Farmers reap goodwill in session


April 16, 2006|By TED SHELSBY

Farmers seem to have found some new friends in Annapolis.

"I can't remember farmers being treated as good by the General Assembly as they were this year," said Agriculture Secretary Lewis R. Riley, who served in the legislature for more than a decade before taking his present job for the first time in 1994.

"It was a year when the governor, the General Assembly and even the environmentalists seemed to recognize the need for preserving farmland and protecting farmers," Riley said. "We had a lot of cooperation from the environmentalists, primarily the Chesapeake Bay Foundation.

"The environmentalists seemed to wake up and see that agriculture is the best way to preserve land, keep our open spaces and clean up the bay," he said. "All in all, it was a good year for agriculture."

Valerie Connelly, director of government relations for the Maryland Farm Bureau, a trade association representing 25,000 farm families, agreed. "Things really went well this year. It was one of the few years that we didn't feel that we were on the defensive. It was a big change from recent years when it seemed like farmers were being blamed for all the state's problems."

There were some major wins for farmers during the 90-day legislative session that ended Monday night, and a few disappointments.

On the plus side, Riley pointed to the Agriculture Stewardship Act - a bill written by House and Senate leaders to help farmers while protecting the Chesapeake Bay from pollution - for major increases in funding for farm programs.

"There were more dollars for cover crops," he said. "There were more dollars for soil conservation and more dollars for the chicken manure transport program."

Kim Coble, Maryland executive director of the Chesapeake Bay Foundation, said the Agricultural Stewardship Act "provides an important foundation to support farmers and help them implement programs that are good for the bay."

Coble has been working to improve relations between the foundation and farm organizations since taking her post in 2003.

"Given a choice between an acre of farmland and an acre of residential development, the best thing for the bay is farmland, without a doubt," she said.

Money for farm programs seemed to be more plentiful this year.

Concerning a program near and dear to the hearts of many farmers, Riley said the legislature proposed reopening the University of Maryland's soil testing laboratory, with funds for it to be included in next year's budget.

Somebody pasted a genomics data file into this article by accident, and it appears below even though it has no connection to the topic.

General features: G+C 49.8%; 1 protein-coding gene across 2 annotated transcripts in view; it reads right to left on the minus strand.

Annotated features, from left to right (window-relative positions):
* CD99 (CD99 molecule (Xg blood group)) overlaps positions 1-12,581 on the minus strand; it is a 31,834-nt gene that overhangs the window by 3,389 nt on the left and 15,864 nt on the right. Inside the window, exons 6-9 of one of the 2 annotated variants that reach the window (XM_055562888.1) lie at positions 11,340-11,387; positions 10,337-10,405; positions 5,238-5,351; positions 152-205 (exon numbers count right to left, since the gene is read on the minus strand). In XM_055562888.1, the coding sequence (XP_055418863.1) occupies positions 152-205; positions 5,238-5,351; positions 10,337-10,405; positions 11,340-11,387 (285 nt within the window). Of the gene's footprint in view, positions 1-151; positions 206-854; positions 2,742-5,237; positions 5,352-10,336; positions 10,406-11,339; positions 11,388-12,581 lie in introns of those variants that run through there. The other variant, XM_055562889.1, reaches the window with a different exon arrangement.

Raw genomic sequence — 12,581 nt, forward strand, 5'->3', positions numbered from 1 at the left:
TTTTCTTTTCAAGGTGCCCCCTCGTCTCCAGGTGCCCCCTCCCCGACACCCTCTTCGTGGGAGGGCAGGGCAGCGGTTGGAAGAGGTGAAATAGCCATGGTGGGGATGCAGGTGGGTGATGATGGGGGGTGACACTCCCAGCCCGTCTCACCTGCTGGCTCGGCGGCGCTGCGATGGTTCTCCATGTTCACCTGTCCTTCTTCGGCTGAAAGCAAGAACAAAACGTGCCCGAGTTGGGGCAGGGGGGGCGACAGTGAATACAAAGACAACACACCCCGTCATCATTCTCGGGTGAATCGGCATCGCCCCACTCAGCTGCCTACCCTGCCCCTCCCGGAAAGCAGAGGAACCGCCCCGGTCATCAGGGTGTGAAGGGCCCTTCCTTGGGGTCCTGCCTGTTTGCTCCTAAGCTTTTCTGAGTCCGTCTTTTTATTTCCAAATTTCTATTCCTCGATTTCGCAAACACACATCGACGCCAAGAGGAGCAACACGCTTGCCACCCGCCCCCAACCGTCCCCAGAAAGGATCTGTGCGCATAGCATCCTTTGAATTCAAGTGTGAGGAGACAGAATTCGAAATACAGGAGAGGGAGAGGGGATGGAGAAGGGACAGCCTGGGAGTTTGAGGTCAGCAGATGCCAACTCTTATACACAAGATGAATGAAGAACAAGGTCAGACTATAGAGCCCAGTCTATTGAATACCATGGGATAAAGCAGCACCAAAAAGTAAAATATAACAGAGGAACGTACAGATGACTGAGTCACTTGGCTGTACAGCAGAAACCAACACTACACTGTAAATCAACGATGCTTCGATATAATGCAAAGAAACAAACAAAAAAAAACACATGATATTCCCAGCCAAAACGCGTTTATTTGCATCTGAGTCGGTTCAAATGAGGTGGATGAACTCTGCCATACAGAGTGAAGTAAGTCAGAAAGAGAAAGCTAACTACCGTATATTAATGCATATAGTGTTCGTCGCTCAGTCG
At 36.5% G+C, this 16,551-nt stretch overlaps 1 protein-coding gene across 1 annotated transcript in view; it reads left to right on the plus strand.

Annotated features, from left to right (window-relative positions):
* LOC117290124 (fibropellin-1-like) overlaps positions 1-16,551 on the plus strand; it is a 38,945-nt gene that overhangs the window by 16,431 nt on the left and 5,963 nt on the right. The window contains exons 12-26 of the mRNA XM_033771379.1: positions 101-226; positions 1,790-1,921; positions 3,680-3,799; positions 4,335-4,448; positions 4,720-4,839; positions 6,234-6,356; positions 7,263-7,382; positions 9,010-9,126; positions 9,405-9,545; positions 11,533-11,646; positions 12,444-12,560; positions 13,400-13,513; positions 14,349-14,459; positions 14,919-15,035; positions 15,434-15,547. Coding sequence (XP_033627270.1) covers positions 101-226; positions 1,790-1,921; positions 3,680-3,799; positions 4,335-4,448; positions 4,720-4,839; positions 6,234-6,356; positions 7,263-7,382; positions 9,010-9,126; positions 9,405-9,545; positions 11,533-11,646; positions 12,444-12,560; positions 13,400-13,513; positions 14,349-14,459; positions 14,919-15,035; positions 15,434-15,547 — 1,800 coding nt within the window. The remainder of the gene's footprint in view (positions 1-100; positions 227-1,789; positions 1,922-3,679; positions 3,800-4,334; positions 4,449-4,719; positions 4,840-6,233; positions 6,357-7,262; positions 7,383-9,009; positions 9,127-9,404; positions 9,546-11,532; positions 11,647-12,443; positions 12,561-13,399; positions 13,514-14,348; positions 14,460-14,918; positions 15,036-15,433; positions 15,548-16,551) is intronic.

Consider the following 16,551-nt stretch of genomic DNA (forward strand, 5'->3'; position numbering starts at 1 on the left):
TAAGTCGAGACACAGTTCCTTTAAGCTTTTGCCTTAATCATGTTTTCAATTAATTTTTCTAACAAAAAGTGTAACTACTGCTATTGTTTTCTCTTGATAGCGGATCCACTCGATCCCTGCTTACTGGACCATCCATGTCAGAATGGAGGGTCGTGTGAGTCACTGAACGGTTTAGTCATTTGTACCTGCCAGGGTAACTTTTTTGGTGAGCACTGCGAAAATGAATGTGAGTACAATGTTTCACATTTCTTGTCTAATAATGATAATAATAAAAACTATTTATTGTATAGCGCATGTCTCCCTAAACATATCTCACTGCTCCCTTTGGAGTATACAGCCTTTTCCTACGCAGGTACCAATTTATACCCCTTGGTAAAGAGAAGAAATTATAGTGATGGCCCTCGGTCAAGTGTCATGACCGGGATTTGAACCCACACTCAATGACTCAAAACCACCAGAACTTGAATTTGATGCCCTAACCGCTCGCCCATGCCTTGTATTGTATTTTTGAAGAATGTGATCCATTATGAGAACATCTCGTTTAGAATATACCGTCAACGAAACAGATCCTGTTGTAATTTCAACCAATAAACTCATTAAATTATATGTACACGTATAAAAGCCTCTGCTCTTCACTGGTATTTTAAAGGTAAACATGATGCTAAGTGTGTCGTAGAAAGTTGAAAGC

The popular program was eliminated in 2003 as the university struggled with budget problems.

The governor's budget for next year includes $8.5 million for cover crops, up from $5 million in the current budget. Farmers plant cover crops, usually wheat or barley in the fall, to draw leftover nitrogen and other nutrients from the soil and prevent them from making their way into streams or rivers.

Spending for farmland preservation jumped 110 percent to $89.5 million, including state, federal and county funds.

"We already have the best land preservation program in the country, and this is really going to help those efforts," said Riley.

Lawmakers increased the spending on a program to transport chicken manure from areas of the Eastern Shore where it is abundant to other parts of the state where it can be safely spread over fields.

They provided $750,000 for the manure transport program, up from $200,000 for the current year. "This was particularly important," Connelly said, "because the poultry companies in the state match these funds on a dollar-to-dollar basis."

State winemakers were happy with a bill passed during the final hours of the session that allows most of them to sell their products directly to restaurants and retailers.

"We were thrilled," said Rose Fiore, who runs Fiore Winery in northern Harford County. "It passed with only about 75 minutes left in the session."

Under the bill, wineries that produce less than 27,500 gallons a year would be able to obtain a limited wholesaler's license. "Nobody can sell a wine better than its maker," said Fiore. "It's the love of the craft."

Other approved farm-related legislation includes:

The appointment of an agricultural ombudsman at the Department of Health and Mental Hygiene to help farmers deal with the regulatory agency.

Putting more muscle in the state's right-to-farm law by requiring that disputes between farmers and neighbors be presented to a mediation board before they go into the court system.

"Hopefully, disputes will be solved in mediation," said Connelly. "It could save a lot of money if the lawyers and the courts are not involved."

A bill to voluntarily establish priority preservation areas. These are regions to be designated for farmland preservation.

Money to hire additional workers at soil conservation district offices throughout the state that help farmers with the planning and financing of programs to protect the environment.

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